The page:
Friday, June 26, 2015

ARC Review: The Beautiful One by Emily Greenwood


Click here to pre-order the book on Amazon, release date: June 2, 2015
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Anna Black has had her image stolen from her, and the villain wants more. Her trust and privacy betrayed, Anna is now hiding under a different name and identity, hoping to shake off the men who are pursuing her. The Beautiful One is a painting of Anna, that she had neither willingly posed for or known about -- until it was presented to her by the Marquess of Henshaw, who plans to showcase the painting and reveal Anna's identity during his annual ball. But the painting is not complete, and Henshaw wants Anna back. Anna has hidden herself safely at Rosewood, a finishing school and she'd been content with her life -- until she was tasked to accompany a student back to her guardian.

Anna had hoped to deliver the student and then quickly return to Rosewood, but the situation proves to be more complicated: the Viscount Grandville is still grieving over the death of his wife, and wants to be left alone. Lizzie is his late wife's niece, and the daughter of Will's best friend. He had thought he could keep the girl at arms length by sending her away to school and paying for her bills, but Lizzy has a different plan for herself. Unhappy with Rosewood, she planned a rendezvous with a gentleman, knowing that she would be caught and then expelled. She had hoped her uncle would allow her to stay with him -- but his response wasn't what she had expected.

Anna has to serve as mediator between uncle and niece, and finds herself getting slowly and more deeply involved with both her ward, and her ward's guardian. With the unveiling of The Beautiful One drawing ever closer, Anna realises just how much she stands to lose if she doesn't act quickly.

My favourite aspect of this book is that Emily Greenwood decided to take a different approach to her heroine's problem -- indirectly. Like the Sword of Damocles, the threat of Anna's identity revealed (and ruined) loomed menacingly over her, Instead of focusing on the pursuit/chase and the thwarting of the villain, the author decided to show that Anna had other problems (and the other aspects of her life) to consider as well -- making the threat a shadow that followed Anna. I think it added to the suspensefulness of the story: When would Will discover Anna's true identity? When would The Beautiful One be unveiled? What will happen next?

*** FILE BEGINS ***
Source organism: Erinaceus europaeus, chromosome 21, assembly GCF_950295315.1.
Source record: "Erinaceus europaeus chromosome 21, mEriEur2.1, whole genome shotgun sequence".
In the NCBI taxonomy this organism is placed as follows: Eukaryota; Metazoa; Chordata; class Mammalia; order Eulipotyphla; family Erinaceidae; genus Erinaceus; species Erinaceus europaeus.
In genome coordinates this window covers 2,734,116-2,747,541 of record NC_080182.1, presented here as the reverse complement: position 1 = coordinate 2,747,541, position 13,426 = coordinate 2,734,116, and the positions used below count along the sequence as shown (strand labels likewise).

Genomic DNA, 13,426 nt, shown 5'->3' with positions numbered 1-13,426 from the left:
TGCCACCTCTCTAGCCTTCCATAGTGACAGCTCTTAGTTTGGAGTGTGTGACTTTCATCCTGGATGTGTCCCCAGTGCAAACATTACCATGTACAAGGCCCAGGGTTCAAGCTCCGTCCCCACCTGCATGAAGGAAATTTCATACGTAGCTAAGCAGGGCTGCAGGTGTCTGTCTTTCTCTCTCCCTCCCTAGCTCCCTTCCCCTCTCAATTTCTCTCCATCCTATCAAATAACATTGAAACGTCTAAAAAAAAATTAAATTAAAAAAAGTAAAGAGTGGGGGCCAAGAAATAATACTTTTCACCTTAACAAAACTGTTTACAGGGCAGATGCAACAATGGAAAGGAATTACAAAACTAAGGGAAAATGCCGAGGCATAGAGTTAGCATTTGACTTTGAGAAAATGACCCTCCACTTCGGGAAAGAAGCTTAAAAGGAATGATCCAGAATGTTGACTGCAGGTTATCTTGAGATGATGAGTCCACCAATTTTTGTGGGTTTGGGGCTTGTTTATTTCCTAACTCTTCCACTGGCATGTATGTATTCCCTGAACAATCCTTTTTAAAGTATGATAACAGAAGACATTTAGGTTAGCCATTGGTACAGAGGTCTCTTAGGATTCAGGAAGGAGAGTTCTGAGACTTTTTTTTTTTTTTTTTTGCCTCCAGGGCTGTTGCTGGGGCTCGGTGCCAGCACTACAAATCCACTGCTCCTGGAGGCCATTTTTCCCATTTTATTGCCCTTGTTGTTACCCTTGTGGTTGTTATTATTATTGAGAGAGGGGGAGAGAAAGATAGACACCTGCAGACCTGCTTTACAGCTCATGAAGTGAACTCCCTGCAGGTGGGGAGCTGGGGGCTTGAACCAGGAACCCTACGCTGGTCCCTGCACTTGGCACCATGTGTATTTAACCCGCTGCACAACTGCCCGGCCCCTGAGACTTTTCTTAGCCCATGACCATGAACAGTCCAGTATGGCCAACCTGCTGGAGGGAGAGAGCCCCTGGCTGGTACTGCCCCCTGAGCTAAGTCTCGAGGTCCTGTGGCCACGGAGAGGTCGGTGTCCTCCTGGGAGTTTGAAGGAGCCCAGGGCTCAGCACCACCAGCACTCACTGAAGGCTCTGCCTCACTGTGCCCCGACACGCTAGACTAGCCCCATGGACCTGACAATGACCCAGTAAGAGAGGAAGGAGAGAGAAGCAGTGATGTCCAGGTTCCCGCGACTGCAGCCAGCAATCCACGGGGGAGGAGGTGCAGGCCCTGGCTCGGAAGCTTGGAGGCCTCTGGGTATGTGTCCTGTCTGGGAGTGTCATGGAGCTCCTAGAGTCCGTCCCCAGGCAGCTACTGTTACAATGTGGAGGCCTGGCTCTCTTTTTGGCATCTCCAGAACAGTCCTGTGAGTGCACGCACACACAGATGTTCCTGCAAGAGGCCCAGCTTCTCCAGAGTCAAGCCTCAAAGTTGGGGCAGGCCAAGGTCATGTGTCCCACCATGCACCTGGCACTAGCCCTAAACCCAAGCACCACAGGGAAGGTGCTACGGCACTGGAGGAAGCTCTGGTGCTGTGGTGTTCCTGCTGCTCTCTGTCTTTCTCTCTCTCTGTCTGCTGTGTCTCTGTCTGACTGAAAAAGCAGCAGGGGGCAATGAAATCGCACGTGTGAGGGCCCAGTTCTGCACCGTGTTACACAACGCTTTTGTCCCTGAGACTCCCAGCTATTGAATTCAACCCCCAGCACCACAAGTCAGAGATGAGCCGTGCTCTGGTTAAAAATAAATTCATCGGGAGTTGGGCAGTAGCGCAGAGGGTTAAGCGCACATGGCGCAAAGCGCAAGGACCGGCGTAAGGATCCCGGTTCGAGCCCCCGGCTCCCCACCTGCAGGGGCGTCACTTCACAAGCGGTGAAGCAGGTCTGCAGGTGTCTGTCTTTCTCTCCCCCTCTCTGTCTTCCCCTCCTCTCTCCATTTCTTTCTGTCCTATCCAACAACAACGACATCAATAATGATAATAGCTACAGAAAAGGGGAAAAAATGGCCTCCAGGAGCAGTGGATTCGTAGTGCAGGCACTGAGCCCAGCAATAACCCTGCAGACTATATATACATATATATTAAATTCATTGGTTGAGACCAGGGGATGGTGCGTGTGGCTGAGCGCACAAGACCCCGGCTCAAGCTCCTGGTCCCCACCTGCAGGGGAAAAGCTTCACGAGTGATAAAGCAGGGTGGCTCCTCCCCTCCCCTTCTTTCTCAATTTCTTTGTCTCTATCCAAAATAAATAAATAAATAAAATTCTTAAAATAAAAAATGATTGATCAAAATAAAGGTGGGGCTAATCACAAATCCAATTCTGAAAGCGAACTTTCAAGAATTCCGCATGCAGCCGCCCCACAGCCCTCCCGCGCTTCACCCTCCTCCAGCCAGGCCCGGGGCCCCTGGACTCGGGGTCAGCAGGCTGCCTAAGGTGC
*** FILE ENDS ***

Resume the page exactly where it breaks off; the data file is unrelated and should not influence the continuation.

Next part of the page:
In the meantime, life went on. Emily Greenwood weaves a complex domestic drama:

Lizzie is Will's niece by marriage. It's difficult for Will to have Lizzie in his house, a constant reminder of his beloved wife. Will can't help his attraction and fascination for Anna, and vice versa. Anna tries to maintain a respectful distance between her and Will, because of her secret and out of respect for Will's late wife, who is portrayed as a paragon. Then Will's stepmother, Judith, and Will's brother, Tommy, enter the picture.

I thought the author was planning to pursue a secondary love story between Tommy and Lizzie, because their initial meeting had sparks -- but it doesn't seem to be the case. Which leads me to one of the few problems in the story:





***** SPOILER ALERT *****
***** SPOILER ALERT *****
***** SPOILER ALERT *****
***** SPOILER ALERT *****
***** SPOILER ALERT *****




Lizzie overhears a conversation between Will and his brother, and it devastates her. This scene scream for a confrontation between Lizzie and Tommy, but it never happens. There is a resolution to this particular issue, but it seemed vague -- I'm not sure if there was an apology, but I'm certain there was no forgiveness. I don't know if this is something the author plans to develop in future stories, but this felt a bit lacking in this particular story.